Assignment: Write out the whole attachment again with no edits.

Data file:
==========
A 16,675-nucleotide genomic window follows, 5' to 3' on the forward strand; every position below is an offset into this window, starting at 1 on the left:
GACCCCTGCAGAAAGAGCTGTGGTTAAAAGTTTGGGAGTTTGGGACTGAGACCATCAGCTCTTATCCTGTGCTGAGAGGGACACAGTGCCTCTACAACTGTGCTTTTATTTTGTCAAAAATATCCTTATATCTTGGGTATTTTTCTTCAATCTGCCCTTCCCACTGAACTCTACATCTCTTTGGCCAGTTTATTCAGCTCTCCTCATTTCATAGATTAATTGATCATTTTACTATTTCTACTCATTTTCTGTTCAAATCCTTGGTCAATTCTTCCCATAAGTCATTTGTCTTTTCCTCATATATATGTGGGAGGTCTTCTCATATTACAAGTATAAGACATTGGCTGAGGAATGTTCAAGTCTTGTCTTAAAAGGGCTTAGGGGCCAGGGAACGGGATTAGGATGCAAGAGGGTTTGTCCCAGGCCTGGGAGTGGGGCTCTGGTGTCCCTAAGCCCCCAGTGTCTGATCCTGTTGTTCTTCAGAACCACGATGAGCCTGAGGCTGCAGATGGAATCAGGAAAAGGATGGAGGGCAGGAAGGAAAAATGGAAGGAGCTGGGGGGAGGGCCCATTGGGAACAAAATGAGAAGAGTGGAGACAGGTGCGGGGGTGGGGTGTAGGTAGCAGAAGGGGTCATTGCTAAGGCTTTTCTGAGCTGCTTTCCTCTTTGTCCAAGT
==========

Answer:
A 16,675-nucleotide genomic window follows, 5' to 3' on the forward strand; every position below is an offset into this window, starting at 1 on the left:
GACCCCTGCAGAAAGAGCTGTGGTTAAAAGTTTGGGAGTTTGGGACTGAGACCATCAGCTCTTATCCTGTGCTGAGAGGGACACAGTGCCTCTACAACTGTGCTTTTATTTTGTCAAAAATATCCTTATATCTTGGGTATTTTTCTTCAATCTGCCCTTCCCACTGAACTCTACATCTCTTTGGCCAGTTTATTCAGCTCTCCTCATTTCATAGATTAATTGATCATTTTACTATTTCTACTCATTTTCTGTTCAAATCCTTGGTCAATTCTTCCCATAAGTCATTTGTCTTTTCCTCATATATATGTGGGAGGTCTTCTCATATTACAAGTATAAGACATTGGCTGAGGAATGTTCAAGTCTTGTCTTAAAAGGGCTTAGGGGCCAGGGAACGGGATTAGGATGCAAGAGGGTTTGTCCCAGGCCTGGGAGTGGGGCTCTGGTGTCCCTAAGCCCCCAGTGTCTGATCCTGTTGTTCTTCAGAACCACGATGAGCCTGAGGCTGCAGATGGAATCAGGAAAAGGATGGAGGGCAGGAAGGAAAAATGGAAGGAGCTGGGGGGAGGGCCCATTGGGAACAAAATGAGAAGAGTGGAGACAGGTGCGGGGGTGGGGTGTAGGTAGCAGAAGGGGTCATTGCTAAGGCTTTTCTGAGCTGCTTTCCTCTTTGTCCAAGT